Two squares (A, B; each 5 × 5 m; Fig. 2) were excavated. Remains dating to the Byzantine period (fifth century CE) were found in Square A and two strata (I, II) were identified. A modern cesspit (L3) was found in Square B. At least two terracotta pipes that were dug in the ground (L7, L10) led to the pit, as well as a concrete pipe that was found in a channel backfilled with stones. These infrastructures and a concrete surface that was found north of the excavation are probably remains of old buildings that were constructed at the time of the British Mandate or afterward and were recently demolished for the sake of new construction.
Stratum II. A burnt layer without architectural remains was revealed in the eastern part of the square; it is unclear if it is the result of destruction or industrial activity (L9). Potsherds from the Roman period (second–third centuries CE) were found, among them cooking pots (Fig. 3:1–3), a jug rim (Fig. 3:4) and lamp fragments (Fig. 3:5, 6).
Stratum I. Two construction phases were discerned (I, II).
Phase I—Wall foundations (W4, W15; Fig. 4) were exposed. Wall 4 was revealed for a distance of 4.8 m in an east–west direction and abutted W15 from the south; the latter was exposed for a length of 1.9 m. Both walls were c. 1 m wide and constructed from two courses of medium-sized fieldstones. Wall 15 and the western part of W4 were built inside a light colored layer of soil (L2; Fig. 5) that contained potsherds dating to the Byzantine period (fifth century CE), including a cooking pot (Fig. 3:7), a lid (Fig. 3:8) and jars (Fig. 3:9, 10). The eastern part of W4 was built into a layer of gray soil mixed with burnt remains and charcoal, which was L9 of Stratum I (Fig. 6). The walls probably belonged to a building from the Byzantine period, which was partly constructed into a burnt layer that dated to the Roman period. At some point, probably after the building was no longer in use and abandoned, the eastern part of W4 was severed or dismantled, including the foundation, while the building stones in the rest of the walls were dismantled to the level of the foundations that remained in situ. The robber trench filled up with gray soil (L12; see Fig. 5) that contained potsherds, including fragments of jars from the Byzantine period (fifth century CE; Fig. 3:11–13).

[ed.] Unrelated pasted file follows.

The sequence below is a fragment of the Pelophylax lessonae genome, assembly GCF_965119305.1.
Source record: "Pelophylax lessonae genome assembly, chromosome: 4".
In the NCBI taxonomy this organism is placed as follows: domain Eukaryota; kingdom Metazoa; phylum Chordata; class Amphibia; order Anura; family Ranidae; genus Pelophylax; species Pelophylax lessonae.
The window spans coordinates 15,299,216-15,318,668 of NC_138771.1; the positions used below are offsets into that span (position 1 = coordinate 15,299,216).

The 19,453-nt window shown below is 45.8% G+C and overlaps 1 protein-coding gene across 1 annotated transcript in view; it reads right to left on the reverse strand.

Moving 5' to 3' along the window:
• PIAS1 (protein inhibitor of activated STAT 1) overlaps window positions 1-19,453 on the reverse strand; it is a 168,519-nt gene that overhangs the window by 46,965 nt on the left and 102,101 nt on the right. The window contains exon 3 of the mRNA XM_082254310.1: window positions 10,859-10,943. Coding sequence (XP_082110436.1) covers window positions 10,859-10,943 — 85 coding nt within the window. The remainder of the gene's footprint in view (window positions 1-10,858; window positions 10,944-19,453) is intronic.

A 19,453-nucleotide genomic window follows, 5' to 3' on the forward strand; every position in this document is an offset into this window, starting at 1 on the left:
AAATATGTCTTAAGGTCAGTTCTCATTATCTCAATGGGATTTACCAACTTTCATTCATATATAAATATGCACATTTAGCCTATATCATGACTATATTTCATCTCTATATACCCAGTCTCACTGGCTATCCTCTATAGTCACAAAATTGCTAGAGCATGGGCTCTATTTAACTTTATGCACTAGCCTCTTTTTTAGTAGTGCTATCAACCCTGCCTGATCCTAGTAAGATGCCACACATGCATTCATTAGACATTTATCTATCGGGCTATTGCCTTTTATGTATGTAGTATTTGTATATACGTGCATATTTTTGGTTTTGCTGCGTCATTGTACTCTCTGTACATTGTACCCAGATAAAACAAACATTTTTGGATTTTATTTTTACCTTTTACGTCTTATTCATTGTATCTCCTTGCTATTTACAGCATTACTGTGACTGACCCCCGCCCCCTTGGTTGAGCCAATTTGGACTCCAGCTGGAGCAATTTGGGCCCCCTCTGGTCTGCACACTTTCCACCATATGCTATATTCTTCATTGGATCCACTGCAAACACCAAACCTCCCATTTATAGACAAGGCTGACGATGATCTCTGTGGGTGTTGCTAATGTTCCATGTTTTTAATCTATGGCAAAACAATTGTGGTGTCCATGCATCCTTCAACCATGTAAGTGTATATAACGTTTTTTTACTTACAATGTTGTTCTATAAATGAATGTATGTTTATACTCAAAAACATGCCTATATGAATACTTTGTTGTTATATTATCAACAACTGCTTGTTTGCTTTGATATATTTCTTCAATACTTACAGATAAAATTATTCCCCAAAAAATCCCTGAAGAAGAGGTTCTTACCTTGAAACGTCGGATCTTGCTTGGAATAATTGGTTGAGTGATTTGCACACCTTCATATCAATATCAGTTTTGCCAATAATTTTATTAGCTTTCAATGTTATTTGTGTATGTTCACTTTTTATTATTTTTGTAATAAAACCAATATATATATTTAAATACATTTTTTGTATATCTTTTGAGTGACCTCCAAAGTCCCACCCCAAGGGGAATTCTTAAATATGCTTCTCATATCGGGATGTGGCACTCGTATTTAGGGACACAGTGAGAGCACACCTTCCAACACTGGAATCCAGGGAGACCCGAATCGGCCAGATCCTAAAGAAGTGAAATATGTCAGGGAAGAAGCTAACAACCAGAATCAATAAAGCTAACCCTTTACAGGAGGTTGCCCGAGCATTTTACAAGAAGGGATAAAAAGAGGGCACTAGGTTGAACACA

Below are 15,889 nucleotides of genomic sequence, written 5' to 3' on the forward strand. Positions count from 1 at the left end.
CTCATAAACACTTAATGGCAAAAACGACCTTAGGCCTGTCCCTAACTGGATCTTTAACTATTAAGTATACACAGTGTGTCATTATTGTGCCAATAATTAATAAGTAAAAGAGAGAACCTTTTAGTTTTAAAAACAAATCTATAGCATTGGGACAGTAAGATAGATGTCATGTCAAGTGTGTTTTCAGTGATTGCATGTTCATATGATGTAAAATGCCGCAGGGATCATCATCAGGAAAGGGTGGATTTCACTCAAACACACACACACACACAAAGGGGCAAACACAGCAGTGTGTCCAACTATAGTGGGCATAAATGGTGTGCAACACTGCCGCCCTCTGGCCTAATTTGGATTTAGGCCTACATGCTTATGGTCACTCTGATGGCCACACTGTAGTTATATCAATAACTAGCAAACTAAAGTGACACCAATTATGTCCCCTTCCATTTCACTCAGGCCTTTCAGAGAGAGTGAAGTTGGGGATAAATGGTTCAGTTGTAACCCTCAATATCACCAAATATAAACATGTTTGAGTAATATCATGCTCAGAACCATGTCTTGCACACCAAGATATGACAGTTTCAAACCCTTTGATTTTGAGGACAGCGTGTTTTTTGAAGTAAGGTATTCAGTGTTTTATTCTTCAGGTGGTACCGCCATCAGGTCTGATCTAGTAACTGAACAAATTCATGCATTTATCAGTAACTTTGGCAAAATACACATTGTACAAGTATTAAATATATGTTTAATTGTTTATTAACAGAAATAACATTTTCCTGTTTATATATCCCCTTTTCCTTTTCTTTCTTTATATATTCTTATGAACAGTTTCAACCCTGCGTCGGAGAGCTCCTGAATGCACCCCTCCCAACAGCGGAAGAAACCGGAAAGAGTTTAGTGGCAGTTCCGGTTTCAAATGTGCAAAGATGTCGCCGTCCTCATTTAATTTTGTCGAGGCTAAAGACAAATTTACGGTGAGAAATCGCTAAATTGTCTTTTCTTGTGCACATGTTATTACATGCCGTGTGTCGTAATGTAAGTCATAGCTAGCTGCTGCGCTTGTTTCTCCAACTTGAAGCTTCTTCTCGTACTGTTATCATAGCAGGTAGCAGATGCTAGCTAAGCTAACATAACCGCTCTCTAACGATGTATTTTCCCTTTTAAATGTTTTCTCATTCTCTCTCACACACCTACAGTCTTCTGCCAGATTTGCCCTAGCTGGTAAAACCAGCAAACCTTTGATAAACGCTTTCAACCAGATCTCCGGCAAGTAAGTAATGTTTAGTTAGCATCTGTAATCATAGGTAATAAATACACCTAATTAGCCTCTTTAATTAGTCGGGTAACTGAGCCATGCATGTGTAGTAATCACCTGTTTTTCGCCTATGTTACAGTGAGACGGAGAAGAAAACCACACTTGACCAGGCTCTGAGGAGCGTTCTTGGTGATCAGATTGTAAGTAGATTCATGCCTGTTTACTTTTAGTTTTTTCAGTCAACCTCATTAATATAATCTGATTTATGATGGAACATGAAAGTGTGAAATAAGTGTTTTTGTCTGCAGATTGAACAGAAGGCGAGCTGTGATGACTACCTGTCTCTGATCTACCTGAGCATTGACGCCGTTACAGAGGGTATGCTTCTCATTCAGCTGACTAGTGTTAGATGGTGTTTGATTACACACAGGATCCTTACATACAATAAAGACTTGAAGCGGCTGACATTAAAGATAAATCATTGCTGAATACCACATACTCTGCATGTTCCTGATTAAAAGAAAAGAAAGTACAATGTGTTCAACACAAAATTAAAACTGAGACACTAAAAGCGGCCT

Phase II—A wall (W8; length c. 2 m, width c. 0.8 m; Fig. 7) built above two foundation courses of small fieldstones. Nari ashlars and a well-dressed basalt architectural element adorned with the remains of a carved decoration were incorporated in the wall (Fig. 8). These were probably taken from ancient buildings on the tell and integrated in later construction. The western part of W8 was built upon the foundation of W4 of Phase I, while its eastern part was founded into gray soil with charcoal remains (L9 of Stratum I). It is unclear if W8 was preserved for its original length or if it is a remnant of a longer wall that was built the entire length of the W4 foundation.
On the basis of the ceramic finds, it can be concluded that there was some activity in the Roman period along the southern fringes of Tel ‘Afula. The decorated basalt stone and nari ashlars, which are characteristic of public construction, were incorporated in later walls. However, these meager finds provide insufficient data to identify the source of the destruction layer. Architectural remains are ascribed to the Byzantine period, the fifth century CE. Albeit scant, they evince the existence of a settlement at that time.